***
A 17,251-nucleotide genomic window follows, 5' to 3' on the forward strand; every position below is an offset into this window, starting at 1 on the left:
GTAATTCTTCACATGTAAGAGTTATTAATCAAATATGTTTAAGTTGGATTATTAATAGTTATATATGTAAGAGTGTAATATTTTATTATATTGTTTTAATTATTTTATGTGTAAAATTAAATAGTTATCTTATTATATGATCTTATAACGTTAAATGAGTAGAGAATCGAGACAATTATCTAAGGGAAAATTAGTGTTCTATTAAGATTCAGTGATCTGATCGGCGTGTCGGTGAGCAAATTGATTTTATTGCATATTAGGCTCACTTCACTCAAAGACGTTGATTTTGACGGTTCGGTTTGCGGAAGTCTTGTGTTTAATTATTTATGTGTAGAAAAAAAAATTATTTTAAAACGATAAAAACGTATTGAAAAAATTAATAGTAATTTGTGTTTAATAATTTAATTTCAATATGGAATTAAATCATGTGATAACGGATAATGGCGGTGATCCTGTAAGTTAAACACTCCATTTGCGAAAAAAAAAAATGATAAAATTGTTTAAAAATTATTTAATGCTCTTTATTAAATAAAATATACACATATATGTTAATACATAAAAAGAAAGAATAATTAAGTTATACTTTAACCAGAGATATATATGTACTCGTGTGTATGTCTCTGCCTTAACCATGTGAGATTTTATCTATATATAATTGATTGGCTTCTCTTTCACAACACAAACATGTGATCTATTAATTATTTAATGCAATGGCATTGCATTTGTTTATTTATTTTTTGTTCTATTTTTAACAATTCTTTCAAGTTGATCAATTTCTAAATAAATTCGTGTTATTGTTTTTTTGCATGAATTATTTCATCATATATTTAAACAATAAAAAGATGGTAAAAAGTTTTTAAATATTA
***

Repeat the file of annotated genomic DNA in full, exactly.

A 17,251-nucleotide genomic window follows, 5' to 3' on the forward strand; every position below is an offset into this window, starting at 1 on the left:
GTAATTCTTCACATGTAAGAGTTATTAATCAAATATGTTTAAGTTGGATTATTAATAGTTATATATGTAAGAGTGTAATATTTTATTATATTGTTTTAATTATTTTATGTGTAAAATTAAATAGTTATCTTATTATATGATCTTATAACGTTAAATGAGTAGAGAATCGAGACAATTATCTAAGGGAAAATTAGTGTTCTATTAAGATTCAGTGATCTGATCGGCGTGTCGGTGAGCAAATTGATTTTATTGCATATTAGGCTCACTTCACTCAAAGACGTTGATTTTGACGGTTCGGTTTGCGGAAGTCTTGTGTTTAATTATTTATGTGTAGAAAAAAAAATTATTTTAAAACGATAAAAACGTATTGAAAAAATTAATAGTAATTTGTGTTTAATAATTTAATTTCAATATGGAATTAAATCATGTGATAACGGATAATGGCGGTGATCCTGTAAGTTAAACACTCCATTTGCGAAAAAAAAAAATGATAAAATTGTTTAAAAATTATTTAATGCTCTTTATTAAATAAAATATACACATATATGTTAATACATAAAAAGAAAGAATAATTAAGTTATACTTTAACCAGAGATATATATGTACTCGTGTGTATGTCTCTGCCTTAACCATGTGAGATTTTATCTATATATAATTGATTGGCTTCTCTTTCACAACACAAACATGTGATCTATTAATTATTTAATGCAATGGCATTGCATTTGTTTATTTATTTTTTGTTCTATTTTTAACAATTCTTTCAAGTTGATCAATTTCTAAATAAATTCGTGTTATTGTTTTTTTGCATGAATTATTTCATCATATATTTAAACAATAAAAAGATGGTAAAAAGTTTTTAAATATTA